Thursday, July 18, 2013 | 1:33 a.m.
Louis Isaiah Thomas walked to the microphone wearing a gray hooded sweatshirt and clutching a Watermelon Arizona Iced Tea in his hand.
The 23-year-old North Las Vegas resident wears hoodies all the time — especially for long walks outside — but on Wednesday, he wore it to make a statement. With the hood up, he addressed the waiting audience staring back at him inside the Pearson Community Center.
“I am Trayvon Martin,” Thomas said.
Thomas stood at the microphone seeking justice in the aftermath of the George Zimmerman trial. The answer, he suggested, would be found in ending violence within the black community.
“How can we expect justice if we don’t want justice ourselves?” Thomas said.
He was one of dozens of community members who spoke during a community discussion about Zimmerman’s acquittal in the death of 17-year-old Martin. Zimmerman fatally shot Martin in a February 2012 confrontation. Zimmerman, 29, who claimed self-defense, was acquitted last week of second-degree murder and manslaughter charges.
The event, which was hosted by Phi Beta Sigma Fraternity Inc., offered residents a forum to talk about the racial issues raised in the case, the verdict and solutions for the future.
“We want people to get involved, to exercise their rights to vote, exercise their rights to serve on a jury,” said Mark Armstrong, vice president of Phi Beta Sigma. “We want them to understand in terms of what happened as far as the process … and what they need to do as far as, I’m a black American male, we have a lot of black American males who could be in the same situation.”
More than 200 community members attended the event, which involved comments from the community and a panel discussion. Assemblywoman Dina Neal and state Sen. Aaron Ford highlighted a panel that also included Pastor Robert Fowler, Metro Police Lt. William Scott and others.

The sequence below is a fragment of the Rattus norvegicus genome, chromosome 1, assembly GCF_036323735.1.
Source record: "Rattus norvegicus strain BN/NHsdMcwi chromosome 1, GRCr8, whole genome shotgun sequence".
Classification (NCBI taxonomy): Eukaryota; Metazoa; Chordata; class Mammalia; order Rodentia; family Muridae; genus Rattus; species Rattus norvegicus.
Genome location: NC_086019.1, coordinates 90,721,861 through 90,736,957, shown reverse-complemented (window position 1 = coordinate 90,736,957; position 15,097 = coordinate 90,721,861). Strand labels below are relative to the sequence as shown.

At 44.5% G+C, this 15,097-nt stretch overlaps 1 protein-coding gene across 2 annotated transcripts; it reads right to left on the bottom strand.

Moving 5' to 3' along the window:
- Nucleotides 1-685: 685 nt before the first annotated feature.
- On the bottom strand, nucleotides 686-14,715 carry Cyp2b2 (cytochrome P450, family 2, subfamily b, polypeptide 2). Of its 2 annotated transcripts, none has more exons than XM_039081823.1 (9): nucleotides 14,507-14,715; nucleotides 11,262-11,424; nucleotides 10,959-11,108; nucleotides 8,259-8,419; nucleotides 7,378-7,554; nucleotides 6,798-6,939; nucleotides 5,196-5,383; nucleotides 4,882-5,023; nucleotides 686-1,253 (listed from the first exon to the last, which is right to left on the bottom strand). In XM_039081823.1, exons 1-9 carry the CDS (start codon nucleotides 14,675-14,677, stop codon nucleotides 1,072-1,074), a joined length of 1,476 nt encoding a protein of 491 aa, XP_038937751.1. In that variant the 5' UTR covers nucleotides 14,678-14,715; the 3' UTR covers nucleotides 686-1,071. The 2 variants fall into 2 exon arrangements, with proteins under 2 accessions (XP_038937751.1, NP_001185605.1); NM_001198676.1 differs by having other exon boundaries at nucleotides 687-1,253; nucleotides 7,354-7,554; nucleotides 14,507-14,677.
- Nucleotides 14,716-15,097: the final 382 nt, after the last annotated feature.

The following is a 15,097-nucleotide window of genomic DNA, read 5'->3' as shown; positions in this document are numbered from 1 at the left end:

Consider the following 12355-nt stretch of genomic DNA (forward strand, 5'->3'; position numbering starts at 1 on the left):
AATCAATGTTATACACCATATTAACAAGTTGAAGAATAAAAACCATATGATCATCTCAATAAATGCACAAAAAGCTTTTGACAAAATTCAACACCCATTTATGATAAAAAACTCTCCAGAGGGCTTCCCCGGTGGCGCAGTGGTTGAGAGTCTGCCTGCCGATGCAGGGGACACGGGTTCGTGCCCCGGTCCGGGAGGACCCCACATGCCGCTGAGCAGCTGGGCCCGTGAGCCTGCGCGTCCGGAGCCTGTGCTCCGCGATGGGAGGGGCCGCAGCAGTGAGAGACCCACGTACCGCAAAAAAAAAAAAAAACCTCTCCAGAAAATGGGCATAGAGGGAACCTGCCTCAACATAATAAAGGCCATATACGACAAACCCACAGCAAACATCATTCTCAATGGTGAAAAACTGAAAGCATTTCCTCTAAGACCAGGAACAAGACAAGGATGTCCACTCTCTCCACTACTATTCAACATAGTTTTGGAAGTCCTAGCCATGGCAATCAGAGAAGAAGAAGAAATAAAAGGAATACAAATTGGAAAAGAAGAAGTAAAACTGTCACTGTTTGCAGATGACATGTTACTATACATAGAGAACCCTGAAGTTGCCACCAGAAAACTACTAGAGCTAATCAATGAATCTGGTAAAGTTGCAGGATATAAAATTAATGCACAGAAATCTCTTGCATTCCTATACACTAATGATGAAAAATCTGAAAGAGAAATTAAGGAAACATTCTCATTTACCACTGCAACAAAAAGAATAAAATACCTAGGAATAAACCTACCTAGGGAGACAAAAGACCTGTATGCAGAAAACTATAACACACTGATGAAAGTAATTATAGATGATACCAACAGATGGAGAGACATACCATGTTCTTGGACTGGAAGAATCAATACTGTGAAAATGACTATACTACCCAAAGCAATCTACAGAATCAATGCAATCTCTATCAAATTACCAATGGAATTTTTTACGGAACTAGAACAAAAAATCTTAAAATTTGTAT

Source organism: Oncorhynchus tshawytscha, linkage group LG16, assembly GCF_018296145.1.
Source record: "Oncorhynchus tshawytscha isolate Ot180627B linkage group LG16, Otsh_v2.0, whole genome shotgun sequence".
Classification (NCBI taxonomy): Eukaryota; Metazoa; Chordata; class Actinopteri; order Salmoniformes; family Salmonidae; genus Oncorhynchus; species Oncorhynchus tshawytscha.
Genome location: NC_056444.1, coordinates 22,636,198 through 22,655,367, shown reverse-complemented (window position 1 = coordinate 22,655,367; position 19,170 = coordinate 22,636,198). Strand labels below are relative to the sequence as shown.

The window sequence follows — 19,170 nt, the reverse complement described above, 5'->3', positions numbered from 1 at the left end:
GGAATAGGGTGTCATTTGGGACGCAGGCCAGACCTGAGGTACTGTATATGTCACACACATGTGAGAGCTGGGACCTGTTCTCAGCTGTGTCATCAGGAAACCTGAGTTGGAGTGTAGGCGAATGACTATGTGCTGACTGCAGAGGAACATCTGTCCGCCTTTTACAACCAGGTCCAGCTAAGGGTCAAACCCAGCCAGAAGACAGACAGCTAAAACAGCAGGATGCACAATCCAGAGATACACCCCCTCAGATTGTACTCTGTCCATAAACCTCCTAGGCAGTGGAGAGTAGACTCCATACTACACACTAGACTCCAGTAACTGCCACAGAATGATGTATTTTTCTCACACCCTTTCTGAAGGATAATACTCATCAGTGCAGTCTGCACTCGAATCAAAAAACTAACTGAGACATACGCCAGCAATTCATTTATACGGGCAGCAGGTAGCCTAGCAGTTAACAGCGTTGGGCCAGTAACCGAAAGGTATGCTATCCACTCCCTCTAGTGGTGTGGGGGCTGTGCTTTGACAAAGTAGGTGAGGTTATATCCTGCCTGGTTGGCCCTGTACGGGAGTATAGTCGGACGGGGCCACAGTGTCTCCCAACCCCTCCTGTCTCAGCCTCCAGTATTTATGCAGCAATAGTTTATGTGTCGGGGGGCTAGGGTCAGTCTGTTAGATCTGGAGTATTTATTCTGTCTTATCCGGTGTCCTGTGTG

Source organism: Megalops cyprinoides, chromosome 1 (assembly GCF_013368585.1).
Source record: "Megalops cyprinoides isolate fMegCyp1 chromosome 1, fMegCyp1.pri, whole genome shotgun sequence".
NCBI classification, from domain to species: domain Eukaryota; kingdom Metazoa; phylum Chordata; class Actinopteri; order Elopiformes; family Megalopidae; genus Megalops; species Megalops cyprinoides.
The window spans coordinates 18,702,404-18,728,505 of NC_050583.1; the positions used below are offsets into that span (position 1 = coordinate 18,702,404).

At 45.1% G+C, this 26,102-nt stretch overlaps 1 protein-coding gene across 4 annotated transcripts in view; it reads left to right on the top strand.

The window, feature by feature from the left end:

The panelists touched on everything from the verdict to racial profiling and solutions for the future. Each panelist expressed a mixture of frustration and dismay at the verdict. Ford said he felt goosebumps as he described the fear and doubts his son had about justice. He added that he won’t let his children wear braids or allow their pants to sag out of fear of racial profiling.
Fowler said the verdict in the trial was a reminder that the battle for racial equality is not over.
“It amazes me that people could still say that race had nothing to do with this,” Fowler said. “You would have to be living in another planet to say race had nothing to do with this.”
Others in the crowd echoed those sentiments. One man said he was upset that a young black kid’s life was taken away all because of how he looked. A 16-year-old boy couldn’t understand how Zimmerman was not guilty.
“It was disheartening,” Craig Knight said. “We listened to everyone say, ‘Let the justice system play out and it will work.’ I believe it does work, but it’s also a disadvantage at the same time.”
To prevent another situation similar to the Martin case, panelists and community members suggested there needed to be more involvement. Ford and Neal both said they would be looking at racial profiling legislation and the “stand your ground law” to determine if there are any similarities to Florida.
Outside of the law, Ford said parents need to show love to their children so they know they are valued members of society. Other solutions included the need for more voting, education and dialogue with local law enforcement. Hartwell said people need to be more open to teenagers, as well.
“Our society is also scared of teens because they’re seen as rebellious,” Hartwell said. “People need to open up and get to know them. They need to be race-friendly and diverse in age, as well.”
Neal said the event provided a good starting point for the future. People were frustrated, and the forum provided an outlet to find productive solutions.
“We need to put more solutions on the table,” Neal said. “I know when the African-American-elects have their meeting in the next two weeks … we’re going to focus a lot on the judicial system itself, gun laws and deal with what some of the community strategies are that we need to put in to protect communities. ”
For Thomas, the event offered hope that justice will come.
“It lets me know that it echoes everywhere,” Thomas said. “If we have it here … I’m sure they’re doing it somewhere else. … If you want justice, get off your (butt) and demand it. We asked for it, we ain’t got it, now we demand it.”